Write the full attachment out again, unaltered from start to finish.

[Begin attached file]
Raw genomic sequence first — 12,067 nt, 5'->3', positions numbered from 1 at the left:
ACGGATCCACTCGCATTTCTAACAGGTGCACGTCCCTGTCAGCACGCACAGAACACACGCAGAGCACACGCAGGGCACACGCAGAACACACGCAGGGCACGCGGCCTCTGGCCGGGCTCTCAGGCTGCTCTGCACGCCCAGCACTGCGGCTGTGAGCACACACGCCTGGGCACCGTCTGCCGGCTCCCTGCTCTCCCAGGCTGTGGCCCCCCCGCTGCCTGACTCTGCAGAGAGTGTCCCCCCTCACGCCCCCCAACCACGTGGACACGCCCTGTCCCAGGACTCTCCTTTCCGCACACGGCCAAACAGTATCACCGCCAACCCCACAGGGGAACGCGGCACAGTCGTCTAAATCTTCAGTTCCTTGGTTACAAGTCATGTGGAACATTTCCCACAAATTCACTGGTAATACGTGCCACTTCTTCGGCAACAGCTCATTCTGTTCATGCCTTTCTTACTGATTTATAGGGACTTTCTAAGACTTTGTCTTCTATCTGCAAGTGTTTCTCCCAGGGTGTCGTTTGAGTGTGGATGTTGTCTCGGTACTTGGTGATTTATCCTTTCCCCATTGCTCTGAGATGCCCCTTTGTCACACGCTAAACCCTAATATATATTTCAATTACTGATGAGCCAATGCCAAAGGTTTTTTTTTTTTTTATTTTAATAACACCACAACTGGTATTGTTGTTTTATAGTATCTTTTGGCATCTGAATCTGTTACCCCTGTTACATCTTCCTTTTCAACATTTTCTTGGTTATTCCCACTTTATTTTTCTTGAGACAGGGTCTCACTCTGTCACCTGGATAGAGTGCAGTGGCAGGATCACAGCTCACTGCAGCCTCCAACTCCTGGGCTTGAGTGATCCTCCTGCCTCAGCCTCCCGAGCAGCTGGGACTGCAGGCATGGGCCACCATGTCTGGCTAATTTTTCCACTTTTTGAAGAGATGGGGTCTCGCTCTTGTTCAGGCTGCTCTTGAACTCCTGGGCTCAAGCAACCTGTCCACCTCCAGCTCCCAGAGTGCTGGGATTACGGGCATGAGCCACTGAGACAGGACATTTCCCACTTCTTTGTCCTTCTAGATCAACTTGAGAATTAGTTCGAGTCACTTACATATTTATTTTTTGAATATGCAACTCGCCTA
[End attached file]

Raw genomic sequence first — 12,067 nt, 5'->3', positions numbered from 1 at the left:
ACGGATCCACTCGCATTTCTAACAGGTGCACGTCCCTGTCAGCACGCACAGAACACACGCAGAGCACACGCAGGGCACACGCAGAACACACGCAGGGCACGCGGCCTCTGGCCGGGCTCTCAGGCTGCTCTGCACGCCCAGCACTGCGGCTGTGAGCACACACGCCTGGGCACCGTCTGCCGGCTCCCTGCTCTCCCAGGCTGTGGCCCCCCCGCTGCCTGACTCTGCAGAGAGTGTCCCCCCTCACGCCCCCCAACCACGTGGACACGCCCTGTCCCAGGACTCTCCTTTCCGCACACGGCCAAACAGTATCACCGCCAACCCCACAGGGGAACGCGGCACAGTCGTCTAAATCTTCAGTTCCTTGGTTACAAGTCATGTGGAACATTTCCCACAAATTCACTGGTAATACGTGCCACTTCTTCGGCAACAGCTCATTCTGTTCATGCCTTTCTTACTGATTTATAGGGACTTTCTAAGACTTTGTCTTCTATCTGCAAGTGTTTCTCCCAGGGTGTCGTTTGAGTGTGGATGTTGTCTCGGTACTTGGTGATTTATCCTTTCCCCATTGCTCTGAGATGCCCCTTTGTCACACGCTAAACCCTAATATATATTTCAATTACTGATGAGCCAATGCCAAAGGTTTTTTTTTTTTTTATTTTAATAACACCACAACTGGTATTGTTGTTTTATAGTATCTTTTGGCATCTGAATCTGTTACCCCTGTTACATCTTCCTTTTCAACATTTTCTTGGTTATTCCCACTTTATTTTTCTTGAGACAGGGTCTCACTCTGTCACCTGGATAGAGTGCAGTGGCAGGATCACAGCTCACTGCAGCCTCCAACTCCTGGGCTTGAGTGATCCTCCTGCCTCAGCCTCCCGAGCAGCTGGGACTGCAGGCATGGGCCACCATGTCTGGCTAATTTTTCCACTTTTTGAAGAGATGGGGTCTCGCTCTTGTTCAGGCTGCTCTTGAACTCCTGGGCTCAAGCAACCTGTCCACCTCCAGCTCCCAGAGTGCTGGGATTACGGGCATGAGCCACTGAGACAGGACATTTCCCACTTCTTTGTCCTTCTAGATCAACTTGAGAATTAGTTCGAGTCACTTACATATTTATTTTTTGAATATGCAACTCGCCTA